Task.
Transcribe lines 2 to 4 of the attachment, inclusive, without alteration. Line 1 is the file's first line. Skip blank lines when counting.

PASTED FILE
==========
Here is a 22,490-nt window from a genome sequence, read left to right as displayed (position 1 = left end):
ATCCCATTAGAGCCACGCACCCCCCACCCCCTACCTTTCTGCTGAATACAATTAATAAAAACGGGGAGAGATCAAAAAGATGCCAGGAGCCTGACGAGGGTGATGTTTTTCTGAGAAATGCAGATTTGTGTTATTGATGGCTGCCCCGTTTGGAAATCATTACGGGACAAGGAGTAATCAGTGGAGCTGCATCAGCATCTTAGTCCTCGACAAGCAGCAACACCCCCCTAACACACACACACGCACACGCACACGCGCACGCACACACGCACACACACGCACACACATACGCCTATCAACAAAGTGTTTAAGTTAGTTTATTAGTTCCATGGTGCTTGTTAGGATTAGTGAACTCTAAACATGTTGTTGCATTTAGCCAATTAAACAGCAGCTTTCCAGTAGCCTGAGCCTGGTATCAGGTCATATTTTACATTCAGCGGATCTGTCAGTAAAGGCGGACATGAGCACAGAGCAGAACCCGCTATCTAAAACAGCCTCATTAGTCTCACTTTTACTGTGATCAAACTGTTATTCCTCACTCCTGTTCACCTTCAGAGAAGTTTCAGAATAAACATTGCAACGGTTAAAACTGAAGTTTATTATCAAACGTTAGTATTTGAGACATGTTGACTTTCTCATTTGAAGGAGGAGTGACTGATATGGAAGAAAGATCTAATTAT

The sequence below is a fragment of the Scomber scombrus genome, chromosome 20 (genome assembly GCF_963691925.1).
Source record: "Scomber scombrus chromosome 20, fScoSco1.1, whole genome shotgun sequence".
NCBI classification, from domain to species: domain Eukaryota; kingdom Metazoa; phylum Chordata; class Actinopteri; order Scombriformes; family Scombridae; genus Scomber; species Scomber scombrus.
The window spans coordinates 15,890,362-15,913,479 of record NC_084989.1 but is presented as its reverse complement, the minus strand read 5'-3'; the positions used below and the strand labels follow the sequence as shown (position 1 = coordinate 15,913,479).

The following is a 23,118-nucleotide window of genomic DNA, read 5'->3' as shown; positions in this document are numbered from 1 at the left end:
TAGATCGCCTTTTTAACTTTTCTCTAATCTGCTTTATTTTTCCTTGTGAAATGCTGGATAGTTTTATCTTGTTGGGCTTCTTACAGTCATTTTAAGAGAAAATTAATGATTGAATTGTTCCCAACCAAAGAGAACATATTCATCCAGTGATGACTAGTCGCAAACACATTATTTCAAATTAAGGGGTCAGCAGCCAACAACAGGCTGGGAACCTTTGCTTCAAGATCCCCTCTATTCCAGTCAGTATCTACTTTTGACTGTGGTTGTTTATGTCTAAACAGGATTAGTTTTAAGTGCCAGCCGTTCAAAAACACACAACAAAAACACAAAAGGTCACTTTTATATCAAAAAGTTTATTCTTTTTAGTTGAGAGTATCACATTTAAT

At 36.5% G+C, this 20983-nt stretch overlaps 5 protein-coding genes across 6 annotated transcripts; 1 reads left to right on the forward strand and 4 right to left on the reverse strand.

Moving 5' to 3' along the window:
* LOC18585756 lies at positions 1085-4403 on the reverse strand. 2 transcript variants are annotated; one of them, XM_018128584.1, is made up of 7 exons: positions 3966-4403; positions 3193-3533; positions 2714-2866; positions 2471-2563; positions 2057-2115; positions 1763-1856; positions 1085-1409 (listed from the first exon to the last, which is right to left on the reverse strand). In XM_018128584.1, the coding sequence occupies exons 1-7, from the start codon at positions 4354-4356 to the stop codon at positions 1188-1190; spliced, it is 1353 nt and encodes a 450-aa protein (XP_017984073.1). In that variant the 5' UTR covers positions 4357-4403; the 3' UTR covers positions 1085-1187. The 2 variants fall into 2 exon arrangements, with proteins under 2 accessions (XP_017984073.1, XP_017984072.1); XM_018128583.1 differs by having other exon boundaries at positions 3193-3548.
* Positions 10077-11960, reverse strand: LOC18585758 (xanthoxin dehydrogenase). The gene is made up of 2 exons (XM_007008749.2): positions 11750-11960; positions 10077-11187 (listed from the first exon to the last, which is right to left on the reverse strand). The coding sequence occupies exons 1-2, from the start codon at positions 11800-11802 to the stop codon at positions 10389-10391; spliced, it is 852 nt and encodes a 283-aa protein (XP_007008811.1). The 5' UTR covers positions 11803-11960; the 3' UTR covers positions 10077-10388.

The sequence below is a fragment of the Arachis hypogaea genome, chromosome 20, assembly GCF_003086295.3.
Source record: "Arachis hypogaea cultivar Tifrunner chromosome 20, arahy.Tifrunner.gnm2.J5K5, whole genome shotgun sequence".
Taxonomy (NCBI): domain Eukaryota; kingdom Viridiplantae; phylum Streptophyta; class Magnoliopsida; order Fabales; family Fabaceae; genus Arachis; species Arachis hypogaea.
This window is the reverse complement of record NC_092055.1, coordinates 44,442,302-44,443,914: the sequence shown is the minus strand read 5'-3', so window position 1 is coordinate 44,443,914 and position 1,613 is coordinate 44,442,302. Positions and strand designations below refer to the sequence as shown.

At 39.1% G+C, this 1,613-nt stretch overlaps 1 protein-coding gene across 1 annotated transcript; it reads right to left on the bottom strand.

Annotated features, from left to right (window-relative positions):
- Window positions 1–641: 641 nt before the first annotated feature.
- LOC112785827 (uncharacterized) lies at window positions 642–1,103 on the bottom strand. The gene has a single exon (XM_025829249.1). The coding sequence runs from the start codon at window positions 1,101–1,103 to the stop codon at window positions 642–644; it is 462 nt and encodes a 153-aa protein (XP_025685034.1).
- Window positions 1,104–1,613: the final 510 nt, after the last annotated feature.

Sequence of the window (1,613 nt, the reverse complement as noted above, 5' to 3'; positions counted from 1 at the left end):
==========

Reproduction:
ATCCCATTAGAGCCACGCACCCCCCACCCCCTACCTTTCTGCTGAATACAATTAATAAAAACGGGGAGAGATCAAAAAGATGCCAGGAGCCTGACGAGGGTGATGTTTTTCTGAGAAATGCAGATTTGTGTTATTGATGGCTGCCCCGTTTGGAAATCATTACGGGACAAGGAGTAATCAGTGGAGCTGCATCAGCATCTTAGTCCTCGACAAGCAGCAACACCCCCCTAACACACACACACGCACACGCACACGCGCACGCACACACGCACACACACGCACACACATACGCCTATCAACAAAGTGTTTAAGTTAGTTTATTAGTTCCATGGTGCTTGTTAGGATTAGTGAACTCTAAACATGTTGTTGCATTTAGCCAATTAAACAGCAGCTTTCCAGTAGCCTGAGCCTGGTATCAGGTCATATTTTACATTCAGCGGATCTGTCAGTAAAGGCGGACATGAGCACAGAGCAGAACCCGCTATCTAAAACAGCCTCATTAGTCTCACTTTTACTGTGATCAAACTGTTATTCCTCACTCCTGTTCACCTTCAGAGAAGTTTCAGAATAAACATTGCAACGGTTAAAACTGAAGTTTATTATCAAACGTTAGTATTTGAGACATGTTGACTTTCTCATTTGAAGGAGGAGTGACTGATATGGAAGAAAGATCTAATTAT

The sequence below is a fragment of the Scomber scombrus genome, chromosome 20 (genome assembly GCF_963691925.1).
Source record: "Scomber scombrus chromosome 20, fScoSco1.1, whole genome shotgun sequence".